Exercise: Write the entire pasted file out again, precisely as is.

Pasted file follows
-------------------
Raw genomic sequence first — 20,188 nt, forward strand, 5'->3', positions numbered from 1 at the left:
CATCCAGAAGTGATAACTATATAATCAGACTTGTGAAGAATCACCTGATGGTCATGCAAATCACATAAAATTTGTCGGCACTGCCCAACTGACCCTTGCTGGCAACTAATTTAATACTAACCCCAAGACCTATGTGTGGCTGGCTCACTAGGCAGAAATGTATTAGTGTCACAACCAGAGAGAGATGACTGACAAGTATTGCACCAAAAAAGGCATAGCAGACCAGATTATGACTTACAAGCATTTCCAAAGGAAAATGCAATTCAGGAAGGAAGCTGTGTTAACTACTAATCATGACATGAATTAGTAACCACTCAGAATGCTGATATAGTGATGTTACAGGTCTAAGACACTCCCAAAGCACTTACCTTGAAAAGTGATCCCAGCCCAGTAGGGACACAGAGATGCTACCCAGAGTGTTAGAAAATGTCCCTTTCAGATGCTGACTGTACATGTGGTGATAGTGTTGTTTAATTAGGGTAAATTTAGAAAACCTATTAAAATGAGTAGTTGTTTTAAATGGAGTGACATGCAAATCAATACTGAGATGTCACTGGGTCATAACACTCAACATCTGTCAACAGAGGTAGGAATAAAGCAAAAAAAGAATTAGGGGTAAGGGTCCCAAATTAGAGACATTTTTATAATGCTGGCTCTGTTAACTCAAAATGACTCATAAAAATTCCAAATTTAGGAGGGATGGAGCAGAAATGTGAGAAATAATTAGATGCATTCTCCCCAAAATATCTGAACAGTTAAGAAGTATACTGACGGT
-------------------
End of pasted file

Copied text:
Raw genomic sequence first — 20,188 nt, forward strand, 5'->3', positions numbered from 1 at the left:
CATCCAGAAGTGATAACTATATAATCAGACTTGTGAAGAATCACCTGATGGTCATGCAAATCACATAAAATTTGTCGGCACTGCCCAACTGACCCTTGCTGGCAACTAATTTAATACTAACCCCAAGACCTATGTGTGGCTGGCTCACTAGGCAGAAATGTATTAGTGTCACAACCAGAGAGAGATGACTGACAAGTATTGCACCAAAAAAGGCATAGCAGACCAGATTATGACTTACAAGCATTTCCAAAGGAAAATGCAATTCAGGAAGGAAGCTGTGTTAACTACTAATCATGACATGAATTAGTAACCACTCAGAATGCTGATATAGTGATGTTACAGGTCTAAGACACTCCCAAAGCACTTACCTTGAAAAGTGATCCCAGCCCAGTAGGGACACAGAGATGCTACCCAGAGTGTTAGAAAATGTCCCTTTCAGATGCTGACTGTACATGTGGTGATAGTGTTGTTTAATTAGGGTAAATTTAGAAAACCTATTAAAATGAGTAGTTGTTTTAAATGGAGTGACATGCAAATCAATACTGAGATGTCACTGGGTCATAACACTCAACATCTGTCAACAGAGGTAGGAATAAAGCAAAAAAAGAATTAGGGGTAAGGGTCCCAAATTAGAGACATTTTTATAATGCTGGCTCTGTTAACTCAAAATGACTCATAAAAATTCCAAATTTAGGAGGGATGGAGCAGAAATGTGAGAAATAATTAGATGCATTCTCCCCAAAATATCTGAACAGTTAAGAAGTATACTGACGGT